What's happening?

Shares of Fifth Street Finance Corp. (NASDAQ:FSC) are up nearly 16% as of 10 a.m. EDT on news that Oaktree Capital Group (NYSE:OAK) is taking over the poorly performing business development company.

So what?

Fifth Street Finance Corp. has struggled under the direction of Fifth Street Asset Management (NASDAQ:FSAM).

When Fifth Street Finance filed its first quarterly report as a public company in 2008, it reported having a book value of $13.20 per share. But after a long list of bad investments, dilutive equity issuance, and run-ins with the SEC about its financial reporting, the BDC last reported book value of $7.23 per share, roughly 45% less than where it began. While other BDCs capitalized on a lender-friendly credit market in 2009-2011, Fifth Street Finance reported large losses.

Photo of spilling coin jar

Fifth Street's BDCs have bled assets. Oaktree's involvement could put an end to their decline. Image source: Getty Images.

Oaktree Capital Group has agreed to take over the management contracts of Fifth Street Finance and its sister BDC, Fifth Street Floating Rate (NASDAQ:FSFR), for $320 million in cash, which will be paid to Fifth Street Asset Management. Based on the surge in early trading, shareholders of the two BDCs are happy to see one of the most-respected asset managers (Oaktree) take over duties for one of the market's least-respected managers (Fifth Street Asset Management).

Fifth Street Finance will be renamed Oaktree Specialty Lending Corp., and Fifth Street Floating Rate will be renamed Oaktree Strategic Income Corp. Both will maintain similar investment strategies as they have today. Fifth Street Finance will have latitude to invest in riskier credits, whereas Fifth Street Floating Rate will continue investing in higher-quality senior loans.

In addition to new management, Fifth Street Finance shareholders will be asked to approve a new fee structure for the BDC. Oaktree Capital Group has proposed cutting Fifth Street Finance's management fee to 1.5% of assets, down from 1.75%. Incentive fees for good performance will be reduced from 20% of income and gains, to 17.5% of income and capital gains, subject to a 6% hurdle rate. Fifth Street Floating Rate shareholders will see no reduction in its 1% management fee, but the incentive fee will similarly drop from 20% of income and gains to 17.5%.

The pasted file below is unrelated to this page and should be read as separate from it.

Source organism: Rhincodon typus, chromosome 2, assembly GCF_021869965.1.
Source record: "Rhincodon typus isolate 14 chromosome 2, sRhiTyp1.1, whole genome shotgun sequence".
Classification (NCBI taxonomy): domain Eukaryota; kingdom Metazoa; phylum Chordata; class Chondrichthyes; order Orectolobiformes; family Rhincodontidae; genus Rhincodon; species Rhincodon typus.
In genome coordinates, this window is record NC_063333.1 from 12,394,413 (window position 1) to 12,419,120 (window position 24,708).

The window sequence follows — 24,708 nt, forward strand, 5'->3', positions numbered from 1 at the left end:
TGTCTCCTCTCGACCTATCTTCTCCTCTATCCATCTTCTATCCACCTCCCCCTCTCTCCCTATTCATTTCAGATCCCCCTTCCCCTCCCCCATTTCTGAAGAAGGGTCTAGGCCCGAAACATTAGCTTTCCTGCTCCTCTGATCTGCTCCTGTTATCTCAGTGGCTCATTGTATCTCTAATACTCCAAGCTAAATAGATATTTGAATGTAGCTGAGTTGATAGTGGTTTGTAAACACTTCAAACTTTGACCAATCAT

The deal is currently expected to close in the fourth quarter of 2017.

Now what

It's clear from the terms of the deal that Oaktree wanted the contracts, and little more. In an announcement, Fifth Street Asset Management noted that, "at the closing of the transaction, all current FSC board members except Richard P. Dutkiewicz, and all current FSFR board members except Richard W. Cohen, will resign." Executives of both BDCs will resign.

A BDC's board of directors has the responsibility to appropriately value the BDC's portfolio each quarter. Fifth Street Finance last reported that its net asset value stood at $7.23 per share. The question for shareholders is whether its new Oaktree board of directors will ascribe a similar valuation to the portfolio, or if more markdowns are in the cards. 

Even after today's pop, Fifth Street Finance shares trade at a 24% discount to its last-reported net asset value, far greater than the 5% discount to NAV of the median company in its industry.

Jordan Wathen has no position in any stocks mentioned. The Motley Fool recommends Oaktree Capital. The Motley Fool has a disclosure policy.